This piece of open moorland at a height of 400 metres lies surrounded by the industrial and post-industrial landscape of the south Wales coalfield. A group of six 13th-century houses lay in a row on a shelf of land on the edge of the moor, overlooking the valley through which the small river of the Bargoed-Rhymney runs.
Each house was built on a relatively level platform created by digging into the slope at the higher end, and piling the earth excavated at the lower end.
The dwellings were each about 15–20 metres long, built with a low stone foundation wall and a framework of timber. When some of the houses were excavated in the 1930s, hearths were found in the middle of the floor.
So was this a permanent settlement? Metal working went on there, suggesting it was more than a summer camp, but its most likely use would have been as a hafod.
The houses were abandoned soon after 1300, judging by the pottery excavated in and around them. This may have been the result of the deteriorating climate. Or perhaps the peasants were left impoverished by the huge fines levied on them after a rebellion against the English lords of Caerphilly Castle in 1314.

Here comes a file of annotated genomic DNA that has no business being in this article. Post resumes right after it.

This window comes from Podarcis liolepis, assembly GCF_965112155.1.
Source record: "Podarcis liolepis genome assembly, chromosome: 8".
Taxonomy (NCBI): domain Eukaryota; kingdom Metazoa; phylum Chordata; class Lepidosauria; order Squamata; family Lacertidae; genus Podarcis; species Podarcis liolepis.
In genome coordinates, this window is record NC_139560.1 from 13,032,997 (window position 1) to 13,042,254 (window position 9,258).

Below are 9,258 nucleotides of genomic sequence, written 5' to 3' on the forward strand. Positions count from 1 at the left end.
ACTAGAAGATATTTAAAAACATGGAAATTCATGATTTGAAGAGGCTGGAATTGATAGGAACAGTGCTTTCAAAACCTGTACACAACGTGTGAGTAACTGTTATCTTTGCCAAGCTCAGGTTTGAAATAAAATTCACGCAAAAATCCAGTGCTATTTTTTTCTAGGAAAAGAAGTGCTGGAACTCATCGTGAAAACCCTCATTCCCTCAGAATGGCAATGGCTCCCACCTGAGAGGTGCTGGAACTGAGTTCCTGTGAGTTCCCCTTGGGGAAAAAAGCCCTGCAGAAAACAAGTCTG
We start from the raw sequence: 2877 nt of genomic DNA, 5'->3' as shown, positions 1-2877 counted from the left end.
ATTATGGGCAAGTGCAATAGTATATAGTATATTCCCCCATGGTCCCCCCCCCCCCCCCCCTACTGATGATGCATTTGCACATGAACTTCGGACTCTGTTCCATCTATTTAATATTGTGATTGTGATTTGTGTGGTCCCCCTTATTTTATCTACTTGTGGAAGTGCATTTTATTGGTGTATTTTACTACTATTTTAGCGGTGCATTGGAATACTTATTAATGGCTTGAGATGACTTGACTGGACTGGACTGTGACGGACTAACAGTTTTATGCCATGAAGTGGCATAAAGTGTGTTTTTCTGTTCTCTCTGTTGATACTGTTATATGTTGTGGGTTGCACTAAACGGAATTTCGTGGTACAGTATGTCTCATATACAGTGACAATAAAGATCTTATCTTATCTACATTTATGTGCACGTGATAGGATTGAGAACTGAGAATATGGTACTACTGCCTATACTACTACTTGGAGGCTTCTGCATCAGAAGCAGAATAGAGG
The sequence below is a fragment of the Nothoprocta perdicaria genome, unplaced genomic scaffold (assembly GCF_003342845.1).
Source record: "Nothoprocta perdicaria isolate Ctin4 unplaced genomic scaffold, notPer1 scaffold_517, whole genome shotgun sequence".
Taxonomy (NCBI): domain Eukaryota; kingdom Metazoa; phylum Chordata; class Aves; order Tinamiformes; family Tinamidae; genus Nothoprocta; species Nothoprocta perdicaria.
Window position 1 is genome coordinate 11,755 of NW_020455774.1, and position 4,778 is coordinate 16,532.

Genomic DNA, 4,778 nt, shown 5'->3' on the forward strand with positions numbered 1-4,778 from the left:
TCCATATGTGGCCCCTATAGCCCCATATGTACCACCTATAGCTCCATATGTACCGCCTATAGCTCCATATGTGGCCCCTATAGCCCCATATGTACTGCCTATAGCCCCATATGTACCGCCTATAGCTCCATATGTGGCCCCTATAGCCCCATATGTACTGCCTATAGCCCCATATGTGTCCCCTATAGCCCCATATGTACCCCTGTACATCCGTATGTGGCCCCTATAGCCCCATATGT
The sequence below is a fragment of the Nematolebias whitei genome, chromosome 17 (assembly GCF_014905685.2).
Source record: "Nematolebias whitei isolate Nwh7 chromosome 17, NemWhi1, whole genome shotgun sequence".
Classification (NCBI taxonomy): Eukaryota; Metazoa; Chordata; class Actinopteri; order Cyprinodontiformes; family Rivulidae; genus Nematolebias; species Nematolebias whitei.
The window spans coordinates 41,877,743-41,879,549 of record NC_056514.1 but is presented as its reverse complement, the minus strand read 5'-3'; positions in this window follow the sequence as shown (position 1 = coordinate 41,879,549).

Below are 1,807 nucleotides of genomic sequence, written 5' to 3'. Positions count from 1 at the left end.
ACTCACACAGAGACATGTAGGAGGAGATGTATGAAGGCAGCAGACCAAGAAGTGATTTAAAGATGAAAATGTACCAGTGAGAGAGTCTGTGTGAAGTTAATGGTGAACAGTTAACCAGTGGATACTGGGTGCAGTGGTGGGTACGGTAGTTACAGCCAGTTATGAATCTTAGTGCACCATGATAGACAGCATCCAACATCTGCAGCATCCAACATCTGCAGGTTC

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The striking feature of this site is the ruin of the church tower, which was rebuilt soon after the whole church fell down in 1600. The long hollow way defines the village street, with the banks and ditches defining the closes in which houses stood. These well-preserved earthworks are not often seen in Norfolk, mainly because so many sites have been ploughed up in modern times.
The long street, however, shows that the elongated plan – the one-street village – was established in East Anglia as well as in other parts of the country. Another recurring feature is the early modern garden visible around the existing house, with a deep hollow way and a series of rectangular enclosures. This reflects the effects of the wealthy landowner on the landscape after the village had gone.
Godwick was always a small place, with 14 peasants recorded in Domesday Book in 1086.
It paid a modest amount of taxation in 1334, which declined as the community shrank in the 15th century. Only five households paid tax in 1525 when the village was, in reality, already ceasing to exist.